Meanwhile, back downtown, two different JVs led by John Buck Co. and Golub & Co. have pulled office buildings off the market after negotiations with two California based companies to acquire 200 W. Monroe and 225 W. Washington. Crain's reports that the Buck deal had a signed LOI (glossary: "letter of intent" -- usually but not always non-binding) but pulled out anyway. Perhaps both sellers were not getting the returns they expected.

What stuck out in this story the most is a quote from Zara Younan, principal of the eponymous Younan Properties, Inc., the prospective buyer in the Buck deal (the Golub buyer was supposedly Triple Net Properties, LLC, and I've been on both sides of deals with them). According to Younan, when discussing prices based on current higher debt rates, “If you are not getting the debt right, it’s probably too pricey in the first place.”

Write that last sentence down on a Post-It and stick it on your monitor, refrigerator or anywhere you will see it multiple times a day.

Freed wants an additional TIF for Carson's ironwork. The odds of that happening are...

....uhhh..... given the mayor's past love for wrought-iron, about 103%? Actually, if some money is needed to preserve the Louis Sullivan masterpiece, I say go for it.

Oh. Here's the link. You will also find dirt on tenant negotiations and the financing.

Tuesday, July 24, 2007

This could slow some things down a bit

Bloomberg reports that the CDO market is practically at a standstill, meaning losses in underwriting fees and very tight credit, even for the likes of Blackstone and KKR. If you do not understand collatertalized debt obligations, click on the link above and read. And read about the relationship with collateralized loan obligations and the speculation that more Bear Stearns-like bailouts may be on the way.

This could slow down the huge deals being done at low cap rates. It might also slow down smaller and mid-market deals, but probably not to the same extent as other methods of financing are available.

If I'm not a partner, what am I? Principal? Owner? Shareholder? Or Fungible Billing Unit?

I know, I know, I know: law, especially BigLaw, is becoming a business more and more each day than a profession. Tom Collins at morepartnerincome had a very interesting post on law firm partnerships today.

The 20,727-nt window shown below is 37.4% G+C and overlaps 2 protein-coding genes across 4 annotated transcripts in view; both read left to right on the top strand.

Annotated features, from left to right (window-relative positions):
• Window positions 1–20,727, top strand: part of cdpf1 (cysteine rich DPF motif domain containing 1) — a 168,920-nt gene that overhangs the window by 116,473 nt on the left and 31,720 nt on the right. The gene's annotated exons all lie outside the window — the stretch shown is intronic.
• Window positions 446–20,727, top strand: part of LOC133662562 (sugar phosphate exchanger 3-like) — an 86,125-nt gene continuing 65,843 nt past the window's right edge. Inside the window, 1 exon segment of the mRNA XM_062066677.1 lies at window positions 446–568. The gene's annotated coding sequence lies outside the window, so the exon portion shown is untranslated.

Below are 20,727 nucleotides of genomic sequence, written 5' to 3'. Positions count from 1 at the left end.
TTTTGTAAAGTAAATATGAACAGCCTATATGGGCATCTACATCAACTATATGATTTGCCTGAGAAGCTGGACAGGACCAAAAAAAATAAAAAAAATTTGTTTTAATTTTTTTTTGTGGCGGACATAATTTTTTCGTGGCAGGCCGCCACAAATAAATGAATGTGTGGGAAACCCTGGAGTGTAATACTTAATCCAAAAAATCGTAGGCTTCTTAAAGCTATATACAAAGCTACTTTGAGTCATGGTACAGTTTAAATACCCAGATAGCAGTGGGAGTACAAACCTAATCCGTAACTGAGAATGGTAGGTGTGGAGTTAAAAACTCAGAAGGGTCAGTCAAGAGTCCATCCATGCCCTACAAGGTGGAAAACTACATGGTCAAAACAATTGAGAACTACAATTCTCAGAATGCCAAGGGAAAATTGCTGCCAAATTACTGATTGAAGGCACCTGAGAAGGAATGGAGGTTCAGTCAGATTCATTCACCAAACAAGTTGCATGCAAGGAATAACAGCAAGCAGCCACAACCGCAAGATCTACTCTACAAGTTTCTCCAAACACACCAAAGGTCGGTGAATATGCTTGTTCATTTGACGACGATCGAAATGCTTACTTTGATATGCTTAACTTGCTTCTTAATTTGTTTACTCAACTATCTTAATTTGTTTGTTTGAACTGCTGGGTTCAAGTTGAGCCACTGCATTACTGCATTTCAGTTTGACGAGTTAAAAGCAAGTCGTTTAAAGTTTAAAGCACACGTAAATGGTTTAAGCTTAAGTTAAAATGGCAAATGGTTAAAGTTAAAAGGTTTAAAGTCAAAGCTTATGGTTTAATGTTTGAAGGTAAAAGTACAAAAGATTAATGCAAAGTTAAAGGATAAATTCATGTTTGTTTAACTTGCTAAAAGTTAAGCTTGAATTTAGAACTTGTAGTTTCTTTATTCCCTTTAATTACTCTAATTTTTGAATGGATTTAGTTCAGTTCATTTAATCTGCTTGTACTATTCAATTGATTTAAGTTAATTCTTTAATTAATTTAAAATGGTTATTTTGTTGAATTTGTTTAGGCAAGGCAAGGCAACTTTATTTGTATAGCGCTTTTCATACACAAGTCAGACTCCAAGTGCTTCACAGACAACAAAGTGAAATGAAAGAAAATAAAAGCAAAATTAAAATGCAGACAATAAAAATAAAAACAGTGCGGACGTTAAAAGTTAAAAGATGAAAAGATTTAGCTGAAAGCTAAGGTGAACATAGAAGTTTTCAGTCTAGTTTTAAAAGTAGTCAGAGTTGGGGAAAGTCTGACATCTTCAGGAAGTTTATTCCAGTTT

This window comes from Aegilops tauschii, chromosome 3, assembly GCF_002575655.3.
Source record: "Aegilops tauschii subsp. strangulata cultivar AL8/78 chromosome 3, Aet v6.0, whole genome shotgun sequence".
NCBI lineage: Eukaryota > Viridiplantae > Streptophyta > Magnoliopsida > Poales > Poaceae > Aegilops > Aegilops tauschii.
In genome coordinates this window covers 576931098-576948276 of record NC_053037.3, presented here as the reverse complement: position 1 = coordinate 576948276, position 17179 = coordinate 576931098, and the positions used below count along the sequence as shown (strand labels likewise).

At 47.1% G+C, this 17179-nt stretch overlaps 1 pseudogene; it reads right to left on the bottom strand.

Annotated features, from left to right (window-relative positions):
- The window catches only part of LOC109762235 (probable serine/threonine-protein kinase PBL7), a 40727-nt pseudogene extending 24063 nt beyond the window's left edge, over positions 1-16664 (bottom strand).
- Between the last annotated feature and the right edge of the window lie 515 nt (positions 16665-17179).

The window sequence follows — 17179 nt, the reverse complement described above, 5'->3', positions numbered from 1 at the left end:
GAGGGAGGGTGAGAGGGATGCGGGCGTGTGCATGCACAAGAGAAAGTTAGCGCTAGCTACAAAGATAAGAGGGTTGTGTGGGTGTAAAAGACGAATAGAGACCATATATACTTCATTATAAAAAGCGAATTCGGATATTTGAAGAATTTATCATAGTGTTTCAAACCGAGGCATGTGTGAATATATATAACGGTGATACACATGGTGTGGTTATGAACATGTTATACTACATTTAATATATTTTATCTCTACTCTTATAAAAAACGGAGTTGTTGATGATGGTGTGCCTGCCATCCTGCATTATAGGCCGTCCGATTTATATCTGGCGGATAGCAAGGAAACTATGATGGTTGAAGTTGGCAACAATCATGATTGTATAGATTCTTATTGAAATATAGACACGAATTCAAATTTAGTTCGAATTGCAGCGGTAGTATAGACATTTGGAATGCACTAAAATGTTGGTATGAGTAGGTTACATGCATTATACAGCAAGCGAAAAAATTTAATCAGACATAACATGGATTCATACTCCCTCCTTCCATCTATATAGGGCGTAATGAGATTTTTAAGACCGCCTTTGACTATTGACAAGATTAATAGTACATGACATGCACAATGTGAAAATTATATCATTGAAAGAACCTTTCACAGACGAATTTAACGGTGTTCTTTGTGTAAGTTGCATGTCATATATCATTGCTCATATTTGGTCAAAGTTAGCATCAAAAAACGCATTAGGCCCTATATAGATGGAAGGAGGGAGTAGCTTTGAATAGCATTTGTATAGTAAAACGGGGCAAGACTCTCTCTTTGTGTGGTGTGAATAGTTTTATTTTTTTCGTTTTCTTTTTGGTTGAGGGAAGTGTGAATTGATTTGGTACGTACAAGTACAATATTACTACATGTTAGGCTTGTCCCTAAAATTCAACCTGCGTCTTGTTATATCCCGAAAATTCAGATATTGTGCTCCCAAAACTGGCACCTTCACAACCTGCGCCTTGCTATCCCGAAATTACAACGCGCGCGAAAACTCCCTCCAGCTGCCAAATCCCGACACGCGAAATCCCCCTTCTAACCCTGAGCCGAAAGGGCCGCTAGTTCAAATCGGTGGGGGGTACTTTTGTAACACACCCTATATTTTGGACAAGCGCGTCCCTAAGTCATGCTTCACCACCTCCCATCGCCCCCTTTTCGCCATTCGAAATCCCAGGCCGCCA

Citing a post from the from the always-interesting Carolyn Elefant and an article by Janet Ellen Raasch, Tom contends, "The truth is law firms have traditionally not recognized “ownership” shares in a law firm the same way ownership shares have been viewed in the commercial world. Even given that tradition, something new is going on. Things are changing. A transition is underway."

On the other hand, you have people like Thomas Grella, a MidLaw managing partner and chair of the ABA Law Practice Management Section. Cited in Janet's articled, Grella, "Some see these changes as positive and leading to a stronger business model for law firms. Others see them as negative and driving away valuable talent. "Many of my current partners previously worked at big firms in big cities," says Grella. "They made the move to our firm not for money, but for values."

Tom Collins might well be right, but that does not mean I have to love the idea. I'll take Tom Grella's business model any day, regardless of the income drop. I became a lawyer because I like helping and advising people and being collegial with others in a so-called "learned profession". I did not become a lawyer for the purpose of being a fungible billing unit. While that might be somewhat naive -- especially at the associate level -- I think it is or should be a realistic goal at the partner level. Work-life balance, mentioned by both Carolyn and Janet, is as important to me as it is to younger attorneys -- nor is it gender-exclusive. And that's why I have the time to write today; otherwise, I'd be billing already.

My take? If you are at a firm that has or plans to adopt a model of fungible partners, de-equitization, lengthier partnership tracks and the like, then please consider dropping the title of partner. Shareholder is probably a more appropriate term. Leave the word "partner" to those of us who actually intend to be partners in the true sense of the word.

7/25/07 UPDATE: Bruce MacEwen made an impassioned please today at Adam Smith, Esq.
that I had to share. According to Bruce, "This is equal parts an economic question and one of simple humanity. Our firms will not be competitively robust, and places of intellectually creative ferment for clients, if they are shackled to interminable payment streams for services already rendered. At the same time, senior partners are the embodiment of how we achieved our status today. "

Monday, July 23, 2007

CalStrs, ProLogis and Lehman - another ho-hum ten digit industrial deal

Here is the scoop on the $1.85 billion sale by CalSTRS of one of its biggest industrial portfolios to a JV of Lehman and ProLogis. CalSTRS was advised by my friends at CB Richard Ellis Investors, who have a great track record with this institutional types.

According to the story, "There are 114 industrial properties in the ProLogis-owned portfolio, totaling 24.7m s.f. (0.185806m2), located in Reno, Las Vegas, eastern Pennsylvania, Chicago and Tejon Ranch in Southern California." And (as I shake my head in disbelief), the cap rate was below 6% and might have been lower had there been more California dirt involved.

Plunging residential sales and raw land prices

Because it is new construction it is really development, and thus within this blog's bailiwick. New home sales last quarter were at lows not seen since the early 90s. And there's no end in sight.

In the city, you have a "glut" of new buildings online or under construction. I use glut in quotes because we've all been talking about this for, oh, seven years, and things bounce back. If it isn't and prices plummet then I guess I'll have that pied-a-terre I've always wanted sooner than later.